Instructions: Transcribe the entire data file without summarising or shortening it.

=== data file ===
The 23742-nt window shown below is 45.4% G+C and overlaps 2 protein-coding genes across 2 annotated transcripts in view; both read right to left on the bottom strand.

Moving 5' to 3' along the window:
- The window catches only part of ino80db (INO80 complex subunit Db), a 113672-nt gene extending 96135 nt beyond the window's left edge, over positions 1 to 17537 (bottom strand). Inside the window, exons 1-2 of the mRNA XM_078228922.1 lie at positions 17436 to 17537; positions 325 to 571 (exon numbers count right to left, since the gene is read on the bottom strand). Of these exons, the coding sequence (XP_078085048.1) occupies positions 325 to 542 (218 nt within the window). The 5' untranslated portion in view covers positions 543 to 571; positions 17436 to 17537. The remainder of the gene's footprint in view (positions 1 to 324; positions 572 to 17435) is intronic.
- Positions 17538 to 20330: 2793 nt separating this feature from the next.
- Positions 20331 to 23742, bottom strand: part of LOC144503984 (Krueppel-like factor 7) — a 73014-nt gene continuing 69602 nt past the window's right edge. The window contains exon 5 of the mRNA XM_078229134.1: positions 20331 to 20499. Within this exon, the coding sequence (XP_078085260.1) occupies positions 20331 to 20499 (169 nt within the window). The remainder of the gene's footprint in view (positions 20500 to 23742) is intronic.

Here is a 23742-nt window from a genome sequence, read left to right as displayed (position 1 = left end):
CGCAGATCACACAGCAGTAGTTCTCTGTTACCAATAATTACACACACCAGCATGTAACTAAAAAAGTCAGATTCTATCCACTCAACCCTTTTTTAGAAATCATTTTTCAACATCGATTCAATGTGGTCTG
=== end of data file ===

The 23742-nt window shown below is 45.4% G+C and overlaps 2 protein-coding genes across 2 annotated transcripts in view; both read right to left on the bottom strand.

Moving 5' to 3' along the window:
- The window catches only part of ino80db (INO80 complex subunit Db), a 113672-nt gene extending 96135 nt beyond the window's left edge, over positions 1 to 17537 (bottom strand). Inside the window, exons 1-2 of the mRNA XM_078228922.1 lie at positions 17436 to 17537; positions 325 to 571 (exon numbers count right to left, since the gene is read on the bottom strand). Of these exons, the coding sequence (XP_078085048.1) occupies positions 325 to 542 (218 nt within the window). The 5' untranslated portion in view covers positions 543 to 571; positions 17436 to 17537. The remainder of the gene's footprint in view (positions 1 to 324; positions 572 to 17435) is intronic.
- Positions 17538 to 20330: 2793 nt separating this feature from the next.
- Positions 20331 to 23742, bottom strand: part of LOC144503984 (Krueppel-like factor 7) — a 73014-nt gene continuing 69602 nt past the window's right edge. The window contains exon 5 of the mRNA XM_078229134.1: positions 20331 to 20499. Within this exon, the coding sequence (XP_078085260.1) occupies positions 20331 to 20499 (169 nt within the window). The remainder of the gene's footprint in view (positions 20500 to 23742) is intronic.

Here is a 23742-nt window from a genome sequence, read left to right as displayed (position 1 = left end):
CGCAGATCACACAGCAGTAGTTCTCTGTTACCAATAATTACACACACCAGCATGTAACTAAAAAAGTCAGATTCTATCCACTCAACCCTTTTTTAGAAATCATTTTTCAACATCGATTCAATGTGGTCTG